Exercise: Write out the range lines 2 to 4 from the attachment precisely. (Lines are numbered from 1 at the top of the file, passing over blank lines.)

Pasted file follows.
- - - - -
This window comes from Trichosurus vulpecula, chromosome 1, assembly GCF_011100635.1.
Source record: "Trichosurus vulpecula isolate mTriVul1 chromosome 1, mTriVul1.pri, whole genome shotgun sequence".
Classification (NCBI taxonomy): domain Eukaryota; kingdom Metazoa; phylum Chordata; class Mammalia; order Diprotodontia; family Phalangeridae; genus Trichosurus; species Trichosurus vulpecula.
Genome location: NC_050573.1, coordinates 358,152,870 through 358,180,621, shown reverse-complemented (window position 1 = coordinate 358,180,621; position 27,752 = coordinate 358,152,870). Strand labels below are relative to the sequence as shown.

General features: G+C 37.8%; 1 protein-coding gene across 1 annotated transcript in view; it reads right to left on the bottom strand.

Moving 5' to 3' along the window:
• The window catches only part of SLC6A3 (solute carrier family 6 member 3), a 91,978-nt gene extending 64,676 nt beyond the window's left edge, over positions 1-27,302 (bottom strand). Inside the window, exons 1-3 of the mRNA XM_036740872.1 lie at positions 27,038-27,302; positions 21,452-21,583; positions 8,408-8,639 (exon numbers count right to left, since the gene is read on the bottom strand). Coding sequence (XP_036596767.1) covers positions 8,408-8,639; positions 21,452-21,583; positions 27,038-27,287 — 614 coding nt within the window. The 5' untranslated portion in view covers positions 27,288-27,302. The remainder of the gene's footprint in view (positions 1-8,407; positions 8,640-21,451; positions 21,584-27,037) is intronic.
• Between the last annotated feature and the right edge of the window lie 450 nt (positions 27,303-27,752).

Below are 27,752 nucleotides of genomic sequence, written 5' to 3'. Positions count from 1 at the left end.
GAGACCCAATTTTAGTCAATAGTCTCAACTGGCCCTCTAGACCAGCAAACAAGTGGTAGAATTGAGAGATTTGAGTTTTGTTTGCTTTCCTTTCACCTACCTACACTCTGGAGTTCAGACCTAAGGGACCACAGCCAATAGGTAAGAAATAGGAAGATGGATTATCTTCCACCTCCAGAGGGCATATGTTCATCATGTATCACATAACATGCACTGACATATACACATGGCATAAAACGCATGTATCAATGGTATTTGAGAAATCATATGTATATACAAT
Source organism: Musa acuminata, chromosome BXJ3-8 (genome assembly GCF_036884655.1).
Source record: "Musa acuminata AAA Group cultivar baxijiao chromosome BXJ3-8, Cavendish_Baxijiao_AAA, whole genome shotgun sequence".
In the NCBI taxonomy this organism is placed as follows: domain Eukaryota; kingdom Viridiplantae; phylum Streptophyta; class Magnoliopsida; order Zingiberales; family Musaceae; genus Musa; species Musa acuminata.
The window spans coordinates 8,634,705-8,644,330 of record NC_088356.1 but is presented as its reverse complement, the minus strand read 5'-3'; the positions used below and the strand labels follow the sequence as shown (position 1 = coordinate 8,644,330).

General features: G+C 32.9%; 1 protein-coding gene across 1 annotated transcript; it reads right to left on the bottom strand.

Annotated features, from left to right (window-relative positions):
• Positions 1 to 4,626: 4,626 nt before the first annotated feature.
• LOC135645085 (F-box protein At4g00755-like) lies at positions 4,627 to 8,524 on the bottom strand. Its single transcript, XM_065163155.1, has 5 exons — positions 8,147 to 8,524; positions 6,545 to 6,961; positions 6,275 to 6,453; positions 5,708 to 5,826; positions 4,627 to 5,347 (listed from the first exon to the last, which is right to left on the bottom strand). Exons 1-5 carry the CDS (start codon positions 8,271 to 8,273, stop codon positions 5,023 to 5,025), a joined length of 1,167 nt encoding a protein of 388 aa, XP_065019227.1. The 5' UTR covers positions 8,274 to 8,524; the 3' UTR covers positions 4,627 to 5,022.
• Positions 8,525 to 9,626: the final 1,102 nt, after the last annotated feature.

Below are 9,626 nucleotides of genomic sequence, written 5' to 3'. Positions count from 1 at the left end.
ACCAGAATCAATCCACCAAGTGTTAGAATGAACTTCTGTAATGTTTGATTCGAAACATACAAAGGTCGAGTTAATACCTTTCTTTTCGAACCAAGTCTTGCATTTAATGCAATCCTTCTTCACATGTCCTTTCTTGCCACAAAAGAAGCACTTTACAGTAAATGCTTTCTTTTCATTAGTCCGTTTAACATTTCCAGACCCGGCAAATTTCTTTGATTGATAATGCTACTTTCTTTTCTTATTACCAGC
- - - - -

Source record: "Trichosurus vulpecula isolate mTriVul1 chromosome 1, mTriVul1.pri, whole genome shotgun sequence".
Classification (NCBI taxonomy): domain Eukaryota; kingdom Metazoa; phylum Chordata; class Mammalia; order Diprotodontia; family Phalangeridae; genus Trichosurus; species Trichosurus vulpecula.
Genome location: NC_050573.1, coordinates 358,152,870 through 358,180,621, shown reverse-complemented (window position 1 = coordinate 358,180,621; position 27,752 = coordinate 358,152,870). Strand labels below are relative to the sequence as shown.